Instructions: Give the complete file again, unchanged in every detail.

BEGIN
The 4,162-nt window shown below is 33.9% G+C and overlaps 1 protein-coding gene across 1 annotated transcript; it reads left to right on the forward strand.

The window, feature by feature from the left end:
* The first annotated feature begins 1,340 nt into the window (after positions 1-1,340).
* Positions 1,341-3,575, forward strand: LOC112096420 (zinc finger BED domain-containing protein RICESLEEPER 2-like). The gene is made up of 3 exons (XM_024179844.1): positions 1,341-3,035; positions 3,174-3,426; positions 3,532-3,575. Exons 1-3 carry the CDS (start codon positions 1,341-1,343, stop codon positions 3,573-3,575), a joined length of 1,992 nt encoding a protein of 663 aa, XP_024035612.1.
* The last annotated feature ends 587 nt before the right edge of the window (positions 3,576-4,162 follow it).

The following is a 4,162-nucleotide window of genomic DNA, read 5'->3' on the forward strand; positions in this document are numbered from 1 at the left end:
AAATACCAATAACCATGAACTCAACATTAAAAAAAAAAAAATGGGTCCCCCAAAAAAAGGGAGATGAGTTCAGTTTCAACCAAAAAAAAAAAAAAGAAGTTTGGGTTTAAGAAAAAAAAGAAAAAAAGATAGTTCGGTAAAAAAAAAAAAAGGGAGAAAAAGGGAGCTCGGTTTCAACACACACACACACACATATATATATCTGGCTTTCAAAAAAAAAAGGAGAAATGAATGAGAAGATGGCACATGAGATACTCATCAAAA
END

The 4,162-nt window shown below is 33.9% G+C and overlaps 1 protein-coding gene across 1 annotated transcript; it reads left to right on the forward strand.

The window, feature by feature from the left end:
* The first annotated feature begins 1,340 nt into the window (after positions 1-1,340).
* Positions 1,341-3,575, forward strand: LOC112096420 (zinc finger BED domain-containing protein RICESLEEPER 2-like). The gene is made up of 3 exons (XM_024179844.1): positions 1,341-3,035; positions 3,174-3,426; positions 3,532-3,575. Exons 1-3 carry the CDS (start codon positions 1,341-1,343, stop codon positions 3,573-3,575), a joined length of 1,992 nt encoding a protein of 663 aa, XP_024035612.1.
* The last annotated feature ends 587 nt before the right edge of the window (positions 3,576-4,162 follow it).

The following is a 4,162-nucleotide window of genomic DNA, read 5'->3' on the forward strand; positions in this document are numbered from 1 at the left end:
AAATACCAATAACCATGAACTCAACATTAAAAAAAAAAAAATGGGTCCCCCAAAAAAAGGGAGATGAGTTCAGTTTCAACCAAAAAAAAAAAAAAGAAGTTTGGGTTTAAGAAAAAAAAGAAAAAAAGATAGTTCGGTAAAAAAAAAAAAAGGGAGAAAAAGGGAGCTCGGTTTCAACACACACACACACACATATATATATCTGGCTTTCAAAAAAAAAAGGAGAAATGAATGAGAAGATGGCACATGAGATACTCATCAAAA